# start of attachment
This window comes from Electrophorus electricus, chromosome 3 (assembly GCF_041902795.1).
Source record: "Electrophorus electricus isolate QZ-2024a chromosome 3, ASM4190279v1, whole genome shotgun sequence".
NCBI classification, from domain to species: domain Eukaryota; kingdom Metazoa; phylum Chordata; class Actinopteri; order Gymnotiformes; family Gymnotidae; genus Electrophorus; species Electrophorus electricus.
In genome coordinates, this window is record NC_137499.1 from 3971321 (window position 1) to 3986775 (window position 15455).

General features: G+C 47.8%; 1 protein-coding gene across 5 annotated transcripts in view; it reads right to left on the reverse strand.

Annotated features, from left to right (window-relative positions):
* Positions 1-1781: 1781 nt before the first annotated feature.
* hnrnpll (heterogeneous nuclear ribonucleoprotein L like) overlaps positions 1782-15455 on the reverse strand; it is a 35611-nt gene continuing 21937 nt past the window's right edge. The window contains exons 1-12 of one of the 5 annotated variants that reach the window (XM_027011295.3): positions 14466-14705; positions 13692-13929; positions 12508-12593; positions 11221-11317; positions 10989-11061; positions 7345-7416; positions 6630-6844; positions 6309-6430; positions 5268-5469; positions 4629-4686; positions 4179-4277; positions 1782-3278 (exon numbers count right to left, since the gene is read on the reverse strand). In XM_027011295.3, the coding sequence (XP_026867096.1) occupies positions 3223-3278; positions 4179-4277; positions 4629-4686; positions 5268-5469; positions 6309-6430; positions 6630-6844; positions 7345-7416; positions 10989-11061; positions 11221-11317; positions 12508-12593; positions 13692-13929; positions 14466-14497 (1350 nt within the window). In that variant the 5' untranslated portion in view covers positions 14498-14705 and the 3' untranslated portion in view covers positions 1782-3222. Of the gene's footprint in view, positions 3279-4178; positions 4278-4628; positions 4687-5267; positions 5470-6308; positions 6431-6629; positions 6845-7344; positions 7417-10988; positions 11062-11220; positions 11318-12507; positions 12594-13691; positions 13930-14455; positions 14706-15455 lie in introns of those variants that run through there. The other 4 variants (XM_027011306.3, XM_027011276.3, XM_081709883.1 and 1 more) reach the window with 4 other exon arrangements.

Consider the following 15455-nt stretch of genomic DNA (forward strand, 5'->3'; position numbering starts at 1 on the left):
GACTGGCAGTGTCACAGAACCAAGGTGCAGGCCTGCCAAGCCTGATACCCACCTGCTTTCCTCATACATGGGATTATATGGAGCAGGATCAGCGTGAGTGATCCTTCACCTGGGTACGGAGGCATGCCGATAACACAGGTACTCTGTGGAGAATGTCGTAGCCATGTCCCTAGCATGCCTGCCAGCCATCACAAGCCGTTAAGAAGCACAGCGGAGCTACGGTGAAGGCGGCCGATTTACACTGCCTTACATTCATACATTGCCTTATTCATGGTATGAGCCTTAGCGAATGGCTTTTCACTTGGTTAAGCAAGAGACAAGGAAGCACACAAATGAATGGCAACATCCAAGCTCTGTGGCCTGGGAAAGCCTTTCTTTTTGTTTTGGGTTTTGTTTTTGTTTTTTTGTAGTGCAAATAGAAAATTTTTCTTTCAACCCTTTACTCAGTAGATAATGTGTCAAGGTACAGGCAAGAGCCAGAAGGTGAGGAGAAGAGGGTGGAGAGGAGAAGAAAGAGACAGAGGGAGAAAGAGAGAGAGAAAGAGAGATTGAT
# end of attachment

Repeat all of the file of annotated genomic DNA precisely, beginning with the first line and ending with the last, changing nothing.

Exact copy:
This window comes from Electrophorus electricus, chromosome 3 (assembly GCF_041902795.1).
Source record: "Electrophorus electricus isolate QZ-2024a chromosome 3, ASM4190279v1, whole genome shotgun sequence".
NCBI classification, from domain to species: domain Eukaryota; kingdom Metazoa; phylum Chordata; class Actinopteri; order Gymnotiformes; family Gymnotidae; genus Electrophorus; species Electrophorus electricus.
In genome coordinates, this window is record NC_137499.1 from 3971321 (window position 1) to 3986775 (window position 15455).

General features: G+C 47.8%; 1 protein-coding gene across 5 annotated transcripts in view; it reads right to left on the reverse strand.

Annotated features, from left to right (window-relative positions):
* Positions 1-1781: 1781 nt before the first annotated feature.
* hnrnpll (heterogeneous nuclear ribonucleoprotein L like) overlaps positions 1782-15455 on the reverse strand; it is a 35611-nt gene continuing 21937 nt past the window's right edge. The window contains exons 1-12 of one of the 5 annotated variants that reach the window (XM_027011295.3): positions 14466-14705; positions 13692-13929; positions 12508-12593; positions 11221-11317; positions 10989-11061; positions 7345-7416; positions 6630-6844; positions 6309-6430; positions 5268-5469; positions 4629-4686; positions 4179-4277; positions 1782-3278 (exon numbers count right to left, since the gene is read on the reverse strand). In XM_027011295.3, the coding sequence (XP_026867096.1) occupies positions 3223-3278; positions 4179-4277; positions 4629-4686; positions 5268-5469; positions 6309-6430; positions 6630-6844; positions 7345-7416; positions 10989-11061; positions 11221-11317; positions 12508-12593; positions 13692-13929; positions 14466-14497 (1350 nt within the window). In that variant the 5' untranslated portion in view covers positions 14498-14705 and the 3' untranslated portion in view covers positions 1782-3222. Of the gene's footprint in view, positions 3279-4178; positions 4278-4628; positions 4687-5267; positions 5470-6308; positions 6431-6629; positions 6845-7344; positions 7417-10988; positions 11062-11220; positions 11318-12507; positions 12594-13691; positions 13930-14455; positions 14706-15455 lie in introns of those variants that run through there. The other 4 variants (XM_027011306.3, XM_027011276.3, XM_081709883.1 and 1 more) reach the window with 4 other exon arrangements.

Consider the following 15455-nt stretch of genomic DNA (forward strand, 5'->3'; position numbering starts at 1 on the left):
GACTGGCAGTGTCACAGAACCAAGGTGCAGGCCTGCCAAGCCTGATACCCACCTGCTTTCCTCATACATGGGATTATATGGAGCAGGATCAGCGTGAGTGATCCTTCACCTGGGTACGGAGGCATGCCGATAACACAGGTACTCTGTGGAGAATGTCGTAGCCATGTCCCTAGCATGCCTGCCAGCCATCACAAGCCGTTAAGAAGCACAGCGGAGCTACGGTGAAGGCGGCCGATTTACACTGCCTTACATTCATACATTGCCTTATTCATGGTATGAGCCTTAGCGAATGGCTTTTCACTTGGTTAAGCAAGAGACAAGGAAGCACACAAATGAATGGCAACATCCAAGCTCTGTGGCCTGGGAAAGCCTTTCTTTTTGTTTTGGGTTTTGTTTTTGTTTTTTTGTAGTGCAAATAGAAAATTTTTCTTTCAACCCTTTACTCAGTAGATAATGTGTCAAGGTACAGGCAAGAGCCAGAAGGTGAGGAGAAGAGGGTGGAGAGGAGAAGAAAGAGACAGAGGGAGAAAGAGAGAGAGAAAGAGAGATTGAT